I was no longer scared to dream. I was no longer scared of the dark, either, or of being alone.

My parents were ecstatic and my Mom hugged me: God had answered our prayers!

Later, I asked God for a sister, wishing not to feel alone while Mom took ill, again, and Dad was busy working. I was fervent and hopeful as I petitioned God. And after some time, God answered my prayers: He gave me Andrea.

Andrea and I fought and fought, but I loved her and she loved me. Again, God had given me a wonderful answer to prayer.

Then I prayed for my asthma to go away. The nurses and doctors were there to help me, and the machines they moved me toward were there to help me breath, but I didn’t know that. Or maybe I did know it in my head, but my heart was harder to convince.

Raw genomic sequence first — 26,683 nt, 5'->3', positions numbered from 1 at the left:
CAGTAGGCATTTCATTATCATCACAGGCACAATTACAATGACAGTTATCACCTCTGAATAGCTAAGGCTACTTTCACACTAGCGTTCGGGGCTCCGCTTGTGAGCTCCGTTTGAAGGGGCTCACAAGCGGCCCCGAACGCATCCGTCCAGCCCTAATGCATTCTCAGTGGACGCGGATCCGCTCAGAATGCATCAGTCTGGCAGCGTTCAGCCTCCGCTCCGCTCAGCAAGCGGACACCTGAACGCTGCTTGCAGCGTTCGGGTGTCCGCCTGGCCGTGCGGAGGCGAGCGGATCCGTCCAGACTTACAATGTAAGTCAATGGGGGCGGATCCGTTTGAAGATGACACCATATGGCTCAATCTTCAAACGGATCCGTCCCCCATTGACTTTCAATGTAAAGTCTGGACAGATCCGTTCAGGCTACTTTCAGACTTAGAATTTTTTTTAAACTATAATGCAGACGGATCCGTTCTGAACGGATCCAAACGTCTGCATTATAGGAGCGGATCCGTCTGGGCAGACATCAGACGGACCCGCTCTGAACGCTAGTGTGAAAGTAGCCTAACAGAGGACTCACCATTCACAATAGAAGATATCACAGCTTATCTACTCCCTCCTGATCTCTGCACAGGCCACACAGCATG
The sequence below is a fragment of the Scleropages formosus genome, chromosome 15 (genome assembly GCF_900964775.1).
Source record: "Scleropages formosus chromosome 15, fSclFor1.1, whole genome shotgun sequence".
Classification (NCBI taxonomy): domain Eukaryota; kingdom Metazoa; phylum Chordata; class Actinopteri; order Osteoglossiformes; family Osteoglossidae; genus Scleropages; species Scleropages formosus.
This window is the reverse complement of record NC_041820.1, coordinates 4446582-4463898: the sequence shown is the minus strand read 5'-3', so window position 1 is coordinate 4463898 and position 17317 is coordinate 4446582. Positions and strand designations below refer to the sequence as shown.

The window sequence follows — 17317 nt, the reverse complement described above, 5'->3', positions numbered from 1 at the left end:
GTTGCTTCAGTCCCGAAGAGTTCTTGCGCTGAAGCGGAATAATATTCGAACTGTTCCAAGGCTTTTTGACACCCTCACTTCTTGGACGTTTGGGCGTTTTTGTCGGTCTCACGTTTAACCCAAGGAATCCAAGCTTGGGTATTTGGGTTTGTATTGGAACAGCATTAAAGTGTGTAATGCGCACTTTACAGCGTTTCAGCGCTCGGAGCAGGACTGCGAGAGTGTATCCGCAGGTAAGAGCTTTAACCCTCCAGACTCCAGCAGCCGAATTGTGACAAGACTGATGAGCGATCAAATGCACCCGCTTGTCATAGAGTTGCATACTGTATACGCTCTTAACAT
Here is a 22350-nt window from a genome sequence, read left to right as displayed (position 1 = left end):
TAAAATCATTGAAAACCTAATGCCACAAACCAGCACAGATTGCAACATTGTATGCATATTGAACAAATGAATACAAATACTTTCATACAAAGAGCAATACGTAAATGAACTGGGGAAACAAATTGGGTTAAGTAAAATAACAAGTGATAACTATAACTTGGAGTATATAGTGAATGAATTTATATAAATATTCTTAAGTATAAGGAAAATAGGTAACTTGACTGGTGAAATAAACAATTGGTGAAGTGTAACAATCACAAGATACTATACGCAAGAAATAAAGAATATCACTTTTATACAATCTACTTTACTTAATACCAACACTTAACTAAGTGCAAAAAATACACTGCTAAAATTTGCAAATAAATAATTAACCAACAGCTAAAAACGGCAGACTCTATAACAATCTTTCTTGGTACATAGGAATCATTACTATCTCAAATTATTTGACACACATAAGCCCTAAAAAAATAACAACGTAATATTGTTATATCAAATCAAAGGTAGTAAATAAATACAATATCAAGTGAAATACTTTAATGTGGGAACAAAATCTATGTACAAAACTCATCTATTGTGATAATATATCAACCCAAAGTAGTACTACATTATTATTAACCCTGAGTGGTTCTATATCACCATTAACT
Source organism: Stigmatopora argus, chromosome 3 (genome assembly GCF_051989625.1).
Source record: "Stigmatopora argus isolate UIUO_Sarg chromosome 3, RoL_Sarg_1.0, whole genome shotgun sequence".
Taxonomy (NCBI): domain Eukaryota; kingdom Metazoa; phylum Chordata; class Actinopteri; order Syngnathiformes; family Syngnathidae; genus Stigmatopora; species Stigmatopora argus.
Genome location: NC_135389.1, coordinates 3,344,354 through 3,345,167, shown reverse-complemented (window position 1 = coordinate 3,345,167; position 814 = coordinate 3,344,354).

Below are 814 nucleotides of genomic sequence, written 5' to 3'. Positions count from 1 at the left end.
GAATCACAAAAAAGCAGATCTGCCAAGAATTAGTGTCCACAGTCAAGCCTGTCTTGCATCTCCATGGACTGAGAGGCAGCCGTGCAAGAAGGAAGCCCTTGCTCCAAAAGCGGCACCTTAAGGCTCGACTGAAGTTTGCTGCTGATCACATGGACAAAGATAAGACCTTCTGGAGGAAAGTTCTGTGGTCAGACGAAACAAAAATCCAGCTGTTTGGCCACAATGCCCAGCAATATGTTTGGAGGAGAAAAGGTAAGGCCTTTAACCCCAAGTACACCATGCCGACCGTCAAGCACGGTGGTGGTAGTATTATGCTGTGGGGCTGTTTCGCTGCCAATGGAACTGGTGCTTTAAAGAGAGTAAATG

Naturally, I fought them, and though I was only five, it took a couple nurses to hold me in place. My Mom cried as Dad tried to calm her down. She cried because I was scared, and with tears she prayed that I could go home with them that night. God said yes, and we all went home.

And for the first time in my memory, God said no.

Of course, that was not the end. I found Mom in her room, praying and sobbing uncontrollably, and I asked her to stop. I told her that if she trusted God, she should stop crying when she prayed. That’s not good doctrine, I know that (now), but I knew very little then.

But God answered our prayers when we came to America when I was seven, and I haven’t had an asthma attack since.

I realized that God was working in me to mold me closer and closer to His image.

It was great, until the bullying began. I prayed, through my unending tears and ugly hiccups, that I would be able to speak English well. That I would make friends. That the bullies would stop. That the teacher would finally listen to me.